Chris Gilbert is director at Archier, which was formed in 2014.
Gilbert has previously studied at the University of Tasmania and completed a masters’ degree.
Architecture & Design spoke to him about why Archier was unhappy with the current lighting options, going from designing buildings to designing lights, and why hospitality shows off Melbourne’s great designs.
Can you tell me about how Archier came about?
After studying together at the University of Tasmania and finishing our respective masters courses in Melbourne, the three of us temporarily parted ways for further study and travel, before cutting our teeth at architectural practices Room 11 and Jackson Clements Burrows Architects.
Throughout this time, we would often meet and discuss our respective office templates and the practice as a whole, and it wasn’t long before the conversation turned to the idea of collaboration.
With each of us growing frustrated with the lengthy processes of the various architectural projects we had been assigned to, we dreamt of opening a shared studio space in which we could continue working on architectural projects, whilst also making smaller scale design pieces with rapid prototyping and manufacturing all under one roof. We hoped that the fluctuating nature of architectural jobs could work in hand with the less predictable nature of product design and manufacturing.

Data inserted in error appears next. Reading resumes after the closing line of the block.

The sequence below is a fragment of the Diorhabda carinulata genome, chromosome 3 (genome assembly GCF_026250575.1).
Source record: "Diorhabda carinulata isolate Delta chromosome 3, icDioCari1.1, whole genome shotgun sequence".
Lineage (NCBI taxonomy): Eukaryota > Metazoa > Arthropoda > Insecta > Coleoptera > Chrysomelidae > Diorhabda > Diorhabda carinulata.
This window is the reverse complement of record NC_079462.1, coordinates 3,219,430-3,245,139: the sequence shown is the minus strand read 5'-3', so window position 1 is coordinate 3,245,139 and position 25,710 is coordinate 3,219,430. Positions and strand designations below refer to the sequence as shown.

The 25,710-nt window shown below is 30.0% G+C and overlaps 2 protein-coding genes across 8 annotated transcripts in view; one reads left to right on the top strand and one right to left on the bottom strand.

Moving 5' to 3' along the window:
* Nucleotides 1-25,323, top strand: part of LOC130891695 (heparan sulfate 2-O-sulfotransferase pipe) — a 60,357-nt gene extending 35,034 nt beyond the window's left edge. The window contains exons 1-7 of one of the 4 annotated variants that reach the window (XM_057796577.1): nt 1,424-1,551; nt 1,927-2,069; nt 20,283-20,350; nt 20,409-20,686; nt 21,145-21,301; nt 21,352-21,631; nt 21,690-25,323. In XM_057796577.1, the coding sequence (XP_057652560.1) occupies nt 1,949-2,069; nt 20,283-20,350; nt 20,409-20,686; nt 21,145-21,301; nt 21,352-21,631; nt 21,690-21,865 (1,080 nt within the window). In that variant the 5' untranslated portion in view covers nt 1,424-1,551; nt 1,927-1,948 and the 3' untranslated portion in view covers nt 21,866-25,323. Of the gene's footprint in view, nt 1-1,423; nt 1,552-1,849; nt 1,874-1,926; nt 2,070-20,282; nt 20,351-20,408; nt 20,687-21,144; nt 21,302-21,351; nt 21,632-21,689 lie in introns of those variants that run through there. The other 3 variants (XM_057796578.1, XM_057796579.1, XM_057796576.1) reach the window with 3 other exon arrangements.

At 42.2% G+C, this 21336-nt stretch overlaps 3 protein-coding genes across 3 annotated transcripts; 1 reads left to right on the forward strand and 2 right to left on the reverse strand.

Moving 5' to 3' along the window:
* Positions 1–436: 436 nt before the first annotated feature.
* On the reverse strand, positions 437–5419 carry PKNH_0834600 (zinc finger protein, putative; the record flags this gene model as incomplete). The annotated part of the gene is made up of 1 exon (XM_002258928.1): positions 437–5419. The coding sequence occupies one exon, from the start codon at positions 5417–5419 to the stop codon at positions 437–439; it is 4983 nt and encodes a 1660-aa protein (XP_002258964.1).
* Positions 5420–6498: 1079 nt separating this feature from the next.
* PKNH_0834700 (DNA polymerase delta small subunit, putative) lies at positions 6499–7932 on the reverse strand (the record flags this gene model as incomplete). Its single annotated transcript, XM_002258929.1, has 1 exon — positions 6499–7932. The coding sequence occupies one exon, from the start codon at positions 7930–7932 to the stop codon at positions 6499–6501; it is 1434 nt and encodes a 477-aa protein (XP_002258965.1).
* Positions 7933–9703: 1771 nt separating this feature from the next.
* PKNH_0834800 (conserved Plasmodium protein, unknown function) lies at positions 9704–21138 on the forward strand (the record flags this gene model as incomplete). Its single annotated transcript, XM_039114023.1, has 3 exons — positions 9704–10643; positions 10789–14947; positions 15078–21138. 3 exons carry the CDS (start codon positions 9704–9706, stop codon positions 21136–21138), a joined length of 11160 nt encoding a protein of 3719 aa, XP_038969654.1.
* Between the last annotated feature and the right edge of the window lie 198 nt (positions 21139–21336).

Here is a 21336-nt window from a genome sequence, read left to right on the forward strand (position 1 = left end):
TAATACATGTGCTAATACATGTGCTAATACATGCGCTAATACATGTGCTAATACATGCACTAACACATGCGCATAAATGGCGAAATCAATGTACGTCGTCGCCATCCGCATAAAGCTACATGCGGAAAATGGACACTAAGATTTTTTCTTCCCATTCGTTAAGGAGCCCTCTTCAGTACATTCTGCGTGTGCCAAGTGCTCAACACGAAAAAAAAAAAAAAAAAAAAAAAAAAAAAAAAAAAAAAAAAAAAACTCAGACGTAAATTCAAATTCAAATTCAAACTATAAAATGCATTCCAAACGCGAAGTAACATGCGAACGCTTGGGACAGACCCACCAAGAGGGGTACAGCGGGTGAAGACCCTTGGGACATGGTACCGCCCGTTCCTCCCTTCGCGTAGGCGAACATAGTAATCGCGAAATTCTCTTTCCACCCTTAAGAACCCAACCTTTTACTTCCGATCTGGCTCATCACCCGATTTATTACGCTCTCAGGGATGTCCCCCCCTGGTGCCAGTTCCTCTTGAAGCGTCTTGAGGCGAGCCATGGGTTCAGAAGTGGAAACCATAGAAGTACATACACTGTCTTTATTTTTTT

Why were you unhappy with the current lighting options?
When we looked at lights on the market, there was either fairly unconsidered standard aluminimum extrusions or visually ‘loud’ feature lights. We weren’t seeing simple yet elegant solutions. Within our style of architecture we constantly want the lighting to be removed as a focus to allow the spaces to express their own volume.
How difficult was it to change from designing buildings to designing lighting?
There are many commonalities between the two disciplines – both dealing with volume and geometry. We’re used to thinking about design as a process so the thinking can be applied broadly.
Did you take a similar approach that you do with architecture or something entirely different?
A very similar approach. We focus on construction methodology through architecture, and it’s the same with our lighting.
You say the quality of design has increased in Melbourne. Can you give some examples of that?
Design in hospitality is a great, visible example. The amount of energy and professionalism put into design for that industry is consistently high. The culture of the design community here is very open and active, which pushes learning and collaboration.
Is there anyone or any particular thing that has had a significant influence on your work?
Working on the Sawmill House with my brother Ben (a sculptor), who sits outside of the design culture. He provided another lens for me to look at design.
What is your favourite building in Melbourne and why?
I’m intrigued by Casa Elda Vaccari, which I pass daily. Its mass and detailing are fantastic.